The boa constrictor (which encompasses a variety of localities and colour morphs) is a large snake that requires a reasonable amount of space as an adult so must be researched and carefully considered. The lifespan of those in the boa constrictor family is typically 25-30 years, so a boa constrictor is a lengthy commitment.
It is important when purchasing a boa constrictor to understand that the common name can often be confusing. There are two main species of boa constrictor referred to as “boas” and their care is very similar. The main species, boa constrictor imperator is a Columbian species and is sometimes called the Columbian Boa, Common Boa, or Columbian Red Tailed boa. This gets confusing when you consider that boa constrictor constrictor, a separate species, is known as the True Red Tailed Boa, or frequently refers to the locality, for example Guayana Red Tailed Boa constrictor.
The above is a picture of a boa constrictor constrictor - the Guayana Red Tailed Boa Constrictor.
What’s the difference? You might ask. The first difference is that boa constrictor constrictor, or “bcc” as it is shortened to commands up to 10x the price. As such unscrupulous dealers often refer to their common boas as “red tailed boas”. If you are spending the full price of a bcc it’s important to be sure you are getting what you are paying for. BCC’s also reach larger sizes than boa constrictor imperator (BCI) and are known for their striking colouration and red / cream contrast on their tail. Care (other than size) is the same for both species; but it’s important to have an idea of the potential size of your animal before purchasing so that you can be sure you’ll have enough space to house it as an adult.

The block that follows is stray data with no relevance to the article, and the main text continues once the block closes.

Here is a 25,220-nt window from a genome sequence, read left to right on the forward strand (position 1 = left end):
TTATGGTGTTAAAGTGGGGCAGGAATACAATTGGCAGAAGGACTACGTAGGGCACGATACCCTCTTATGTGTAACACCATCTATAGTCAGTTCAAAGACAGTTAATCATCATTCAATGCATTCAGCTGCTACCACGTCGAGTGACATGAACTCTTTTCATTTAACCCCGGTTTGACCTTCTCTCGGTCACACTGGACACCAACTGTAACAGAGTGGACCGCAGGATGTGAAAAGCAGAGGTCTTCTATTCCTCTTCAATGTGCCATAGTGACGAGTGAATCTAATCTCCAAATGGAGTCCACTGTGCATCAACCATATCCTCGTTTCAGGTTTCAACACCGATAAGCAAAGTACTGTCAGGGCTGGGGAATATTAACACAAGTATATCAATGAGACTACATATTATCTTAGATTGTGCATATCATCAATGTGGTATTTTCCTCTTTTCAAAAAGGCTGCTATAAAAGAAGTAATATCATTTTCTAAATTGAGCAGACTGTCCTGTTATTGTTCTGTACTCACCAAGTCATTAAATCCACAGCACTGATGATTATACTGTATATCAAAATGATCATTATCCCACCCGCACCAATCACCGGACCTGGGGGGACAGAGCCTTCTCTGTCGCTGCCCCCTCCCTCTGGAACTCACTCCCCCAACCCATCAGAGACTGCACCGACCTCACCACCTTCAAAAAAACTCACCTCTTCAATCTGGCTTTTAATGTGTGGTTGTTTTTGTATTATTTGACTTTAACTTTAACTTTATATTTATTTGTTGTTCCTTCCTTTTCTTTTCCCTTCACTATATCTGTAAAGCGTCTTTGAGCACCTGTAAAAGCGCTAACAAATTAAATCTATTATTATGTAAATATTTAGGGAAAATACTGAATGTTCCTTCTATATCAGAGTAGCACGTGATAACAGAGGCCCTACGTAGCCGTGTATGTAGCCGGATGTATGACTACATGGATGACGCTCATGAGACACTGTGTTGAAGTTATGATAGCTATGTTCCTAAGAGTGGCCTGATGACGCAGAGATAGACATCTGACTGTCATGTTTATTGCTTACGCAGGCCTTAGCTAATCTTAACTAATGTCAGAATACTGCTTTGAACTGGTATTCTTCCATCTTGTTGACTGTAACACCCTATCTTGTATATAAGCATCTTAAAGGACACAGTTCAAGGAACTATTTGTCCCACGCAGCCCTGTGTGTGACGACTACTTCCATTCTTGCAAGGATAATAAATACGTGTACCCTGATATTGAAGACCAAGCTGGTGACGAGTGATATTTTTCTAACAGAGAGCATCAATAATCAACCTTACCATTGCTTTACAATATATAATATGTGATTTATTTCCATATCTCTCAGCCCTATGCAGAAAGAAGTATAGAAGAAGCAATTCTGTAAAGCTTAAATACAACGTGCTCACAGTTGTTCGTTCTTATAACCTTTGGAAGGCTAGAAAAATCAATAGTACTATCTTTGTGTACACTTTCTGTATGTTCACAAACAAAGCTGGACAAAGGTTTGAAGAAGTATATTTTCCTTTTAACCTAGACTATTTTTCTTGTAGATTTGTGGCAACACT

The above snake is a nicuarguan T+ Sunglow boa constrictor. Whilst a BCI, this dwarf male will only reach four foot as an adult.
So now let’s talk about the BCI – the common boa. The average size is from six to ten feet in length, with females being on the upper end and males on the lower. However, there are now a wide variety of boa constrictors in captivity that fall within the same species but are from dwarf colour lines, and also from dwarf localities. It is now possible to get captive bred boas in the UK that will reach as little as three to four feet as adults – but it’s important that you are buying these from a reputable source as once again, it’s easy for unscrupulous sellers to mislead and the last thing you want to do is buy an animal labelled as a dwarf reaching four feet in length and find out as she grows that she’s going to hit nine feet! Always buy from a shop or breeder with a good reputation and that you trust.
When it comes to colour morphs there are now an amazing variety of different colour boa constrictors available in captivity; the care is considered to be the same.
Due to the massive variety in sizes it can be hard to determine exactly what size an adult boa will need for an enclosure until they have attained some adult growth. Generally speaking a 6 foot x 2 foot x 2 foot is considered adequate for most adult boas; although very large females may need larger. Dwarf boas are usually fine in a 4 foot x 2 foot x 2 foot as adults. Hatchlings or juveniles can start in much smaller enclosures – just make sure you have the space and finances to upgrade to their adult size within two to four years.